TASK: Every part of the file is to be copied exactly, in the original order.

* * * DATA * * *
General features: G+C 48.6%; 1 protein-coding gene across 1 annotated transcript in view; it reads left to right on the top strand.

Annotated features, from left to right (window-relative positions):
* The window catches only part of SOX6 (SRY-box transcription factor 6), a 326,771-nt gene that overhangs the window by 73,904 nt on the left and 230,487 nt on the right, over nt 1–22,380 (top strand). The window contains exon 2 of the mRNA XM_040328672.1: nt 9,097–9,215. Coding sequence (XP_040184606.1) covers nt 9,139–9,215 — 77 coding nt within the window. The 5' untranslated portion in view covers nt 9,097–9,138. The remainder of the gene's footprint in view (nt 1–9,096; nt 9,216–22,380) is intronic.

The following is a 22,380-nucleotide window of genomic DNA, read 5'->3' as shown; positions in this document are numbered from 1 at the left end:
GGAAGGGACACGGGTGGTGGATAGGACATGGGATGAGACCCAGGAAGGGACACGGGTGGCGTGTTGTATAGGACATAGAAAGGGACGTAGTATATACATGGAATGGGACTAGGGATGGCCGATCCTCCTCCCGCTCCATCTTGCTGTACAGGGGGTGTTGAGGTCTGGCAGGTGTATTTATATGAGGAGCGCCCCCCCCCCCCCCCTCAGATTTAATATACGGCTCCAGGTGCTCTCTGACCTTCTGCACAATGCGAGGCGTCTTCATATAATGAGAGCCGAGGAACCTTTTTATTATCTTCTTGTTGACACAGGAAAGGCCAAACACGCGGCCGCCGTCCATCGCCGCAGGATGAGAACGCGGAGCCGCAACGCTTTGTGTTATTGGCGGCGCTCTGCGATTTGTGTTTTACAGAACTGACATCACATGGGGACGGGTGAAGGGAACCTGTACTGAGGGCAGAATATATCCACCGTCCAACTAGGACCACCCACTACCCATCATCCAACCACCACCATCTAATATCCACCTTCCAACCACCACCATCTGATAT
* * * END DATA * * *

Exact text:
General features: G+C 48.6%; 1 protein-coding gene across 1 annotated transcript in view; it reads left to right on the top strand.

Annotated features, from left to right (window-relative positions):
* The window catches only part of SOX6 (SRY-box transcription factor 6), a 326,771-nt gene that overhangs the window by 73,904 nt on the left and 230,487 nt on the right, over nt 1–22,380 (top strand). The window contains exon 2 of the mRNA XM_040328672.1: nt 9,097–9,215. Coding sequence (XP_040184606.1) covers nt 9,139–9,215 — 77 coding nt within the window. The 5' untranslated portion in view covers nt 9,097–9,138. The remainder of the gene's footprint in view (nt 1–9,096; nt 9,216–22,380) is intronic.

The following is a 22,380-nucleotide window of genomic DNA, read 5'->3' as shown; positions in this document are numbered from 1 at the left end:
GGAAGGGACACGGGTGGTGGATAGGACATGGGATGAGACCCAGGAAGGGACACGGGTGGCGTGTTGTATAGGACATAGAAAGGGACGTAGTATATACATGGAATGGGACTAGGGATGGCCGATCCTCCTCCCGCTCCATCTTGCTGTACAGGGGGTGTTGAGGTCTGGCAGGTGTATTTATATGAGGAGCGCCCCCCCCCCCCCCCTCAGATTTAATATACGGCTCCAGGTGCTCTCTGACCTTCTGCACAATGCGAGGCGTCTTCATATAATGAGAGCCGAGGAACCTTTTTATTATCTTCTTGTTGACACAGGAAAGGCCAAACACGCGGCCGCCGTCCATCGCCGCAGGATGAGAACGCGGAGCCGCAACGCTTTGTGTTATTGGCGGCGCTCTGCGATTTGTGTTTTACAGAACTGACATCACATGGGGACGGGTGAAGGGAACCTGTACTGAGGGCAGAATATATCCACCGTCCAACTAGGACCACCCACTACCCATCATCCAACCACCACCATCTAATATCCACCTTCCAACCACCACCATCTGATAT